Our 52-page quarterly ME Essential has been posted out to members – with a picture of Nicola Engler on the front cover and a wide range of topics and features inside.
Lots of members go straight to the medical stories to find out if there’s anything we can tell them them which will help them manage the illness, its symptoms or the effects it has on their lives.
In this issue – unusually for the ME Association –we’ve deliberately chosen a dual approach to medical and complementary approaches.
Our medical adviser, Dr Charles Shepherd, provides his usual analysis of evidence-based medical and research topics while Ba Stafford and Wendy Swindlehurst take a cherry-picking, lighter approach with the first of two articles entitled “Does a little bit of what you fancy do your ME any good?”
Dr Shepherd’s main article – his usual keynote ‘Management File’ – discusses what we know so far about the XMRV retrovirus and murine leukaemia viruses. He’s followed the great debate sparked by the Whittemore Peterson Institute study in the Science research journal in October 2009 and knows every twist and turn so far.
In his ‘Ask the Doctor’ notes, another regular feature of ME Essential, he covers the following topics (and not all of them are medical):
How best to handle an appeal for Employment and Support Allowance
What to do if you are faced with an inordinately long waiting time for an appointment at your nearest NHS specialist clinic for ME/CFS, all supposing there actually is one in your area
Throat and Voice Symptoms
Wheat Intolerance, once coeliac disease has been ruled out of your illness profile
Industrial Injury Benefit
Why does the ME Association have to charge for its booklets and leaflets
The Creatine kinase blood test.
At the other end of the spectrum, Ba Stafford and Wendy Swindlehurst take up almost five pages for a light-hearted gallop through some of the approaches that people said helped them (or didn’t help them) in our huge Illness Management Survey a couple of years ago.
Ba and Wendy discuss what they found out about Agnus Castus, the Alexander Technique, Aloe Vera, Alpha Lipoic Acid, Aurofix (eh!), Bach Flower Remedies, the Bowen Technique, Buteyko Breathing Technique, Caprylic Acid, Chelation therapy (this stumped them!), Chi Kung exercise, Coenzyme Q10, Cold baths and showers, Colonic irrigation, Cranio sacral therapy, Crystal therapy, Echinacea, Extra Sensory Perception, Gingko biloba, Ginger, Grapefruit Seed Extract, Green barley grass, Guaifenisin, HTP, Lymphatic drainage massage and Magnetic therapy.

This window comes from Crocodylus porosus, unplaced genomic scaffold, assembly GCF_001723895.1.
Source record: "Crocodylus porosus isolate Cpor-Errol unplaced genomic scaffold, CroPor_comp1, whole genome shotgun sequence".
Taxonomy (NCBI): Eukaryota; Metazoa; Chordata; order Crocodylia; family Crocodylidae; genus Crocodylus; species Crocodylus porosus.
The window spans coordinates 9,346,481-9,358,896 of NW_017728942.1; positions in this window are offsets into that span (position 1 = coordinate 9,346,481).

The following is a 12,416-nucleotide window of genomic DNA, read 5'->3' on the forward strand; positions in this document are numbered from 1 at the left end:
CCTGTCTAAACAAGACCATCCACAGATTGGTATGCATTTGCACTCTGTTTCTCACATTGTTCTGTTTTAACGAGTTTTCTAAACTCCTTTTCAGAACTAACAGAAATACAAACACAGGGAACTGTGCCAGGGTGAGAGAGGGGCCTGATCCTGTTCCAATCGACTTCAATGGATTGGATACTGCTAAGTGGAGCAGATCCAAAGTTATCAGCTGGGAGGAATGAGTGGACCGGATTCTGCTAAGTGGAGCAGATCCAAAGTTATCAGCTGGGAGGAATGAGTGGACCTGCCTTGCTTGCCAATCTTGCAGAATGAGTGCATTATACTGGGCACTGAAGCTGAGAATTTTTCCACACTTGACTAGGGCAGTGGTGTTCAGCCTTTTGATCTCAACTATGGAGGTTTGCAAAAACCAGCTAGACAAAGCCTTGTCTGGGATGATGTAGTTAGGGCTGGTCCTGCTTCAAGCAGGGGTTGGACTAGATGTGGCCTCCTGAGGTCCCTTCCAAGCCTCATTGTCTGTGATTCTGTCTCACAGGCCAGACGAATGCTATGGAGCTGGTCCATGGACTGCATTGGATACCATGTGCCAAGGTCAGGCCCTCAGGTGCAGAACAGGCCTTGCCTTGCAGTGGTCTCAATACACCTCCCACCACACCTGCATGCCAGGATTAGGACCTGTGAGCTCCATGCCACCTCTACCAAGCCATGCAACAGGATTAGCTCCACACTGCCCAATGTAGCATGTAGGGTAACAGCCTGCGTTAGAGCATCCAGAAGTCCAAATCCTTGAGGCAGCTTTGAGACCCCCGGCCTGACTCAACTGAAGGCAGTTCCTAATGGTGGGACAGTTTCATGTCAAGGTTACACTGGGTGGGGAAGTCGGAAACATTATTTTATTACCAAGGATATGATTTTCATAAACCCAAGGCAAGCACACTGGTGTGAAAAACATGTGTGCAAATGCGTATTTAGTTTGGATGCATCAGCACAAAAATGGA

In the news section, we cover the UK ban on people with ME/CFS donating blood from November 1 and question the reasons behind this. There’s a word-for-word account of Dr Shepherd’s interview by Evan Davies on BBC Radio’s news agenda-setting Today programme.
Our cover girl Nicola Engler – actually a remarkably composed 26-year-old young lady –describes the art club she’s running from home.
We have some very readable articles among the general features:
Retired GP Dr Keith Dunbar discusses how your GP has shrunk in stature “from mini-god to mere mortal’ over the last few years and offers some sound advice on what to do if you need to change your family doctor.
Journalist Paul Groves opens up another chapter of his marriage to Rachel in his regular Carers column. This time, he writes about helping Rachel become more independent by exercising less of a grip over her access to family and friends and describes a great day they both had at a family wedding.
And fundraising has really got exciting at the ME Association – which is why we have given over almost seven pages to it in this issue. Latest highlights include:
Ed Stafford becomes the first man ever to walk the whole length of the River Amazon, and raise money for the MEA’s tissue bank appeal in the process. His friend, Mark Barrowcliffe, discusses Ed’s rise to fame why he hung in so tenaciously. It turns out he didn’t want to look silly by giving up when things really got rough,
Those magnificent men in their old tractors and barrows – the Mid Ulster Vintage Vehicles Club – raised many thousands of pounds for our research fund in 20120. We tell the story and pay tribute, in particular, to the remarkable men (and women) of the O’Neill family who made it all possible.
Kit Arnold’s book and CD sale at a Devon tourist trap.
The annual Worcester Zombie Walk when Tracey and Andy Monaghan renewed their wedding vows. Andy was told “You may now eat the bride!” Absolute nuts of an event and arguably in the worst possible taste, but it runs successfully every year.
The annual pedigree and companion dog show at Denholme Park, Bradford, which Elizabeth Evans has run since the ME Association was founded. It has raised thousands of pounds for our work.
Warburtons Bakery in Bristol used their loaf and raised money for us during a bakery products competition.
Alex Hodbod, who’s never done anything as ambitious in his sporting life, took part in the Kent Windfarmer Triathlon.
Martin Stevens, Scott Biggs and a friend paddled their kayaks 50-miles along the upper reaches of the River Severn to follow up Hayley Steven’s successful cuddly toy stall at the Warton Carnival.
No Letters to the Editor in this issue – where were you our letter writers? – but we published two great poems by Leanne Hunter and Peter McCourt,who have minds that soar to the sky and hopes that at the moment are bedbound by their ME.
ME Essential is posted out quarterly to ME Association members. Details of how to join can be found by clicking on here.
Details of how to contact our new fundraiser Maya Thomas can be found by clicking here and scrolling down the page. Please contact her if you would like to raise some money for us.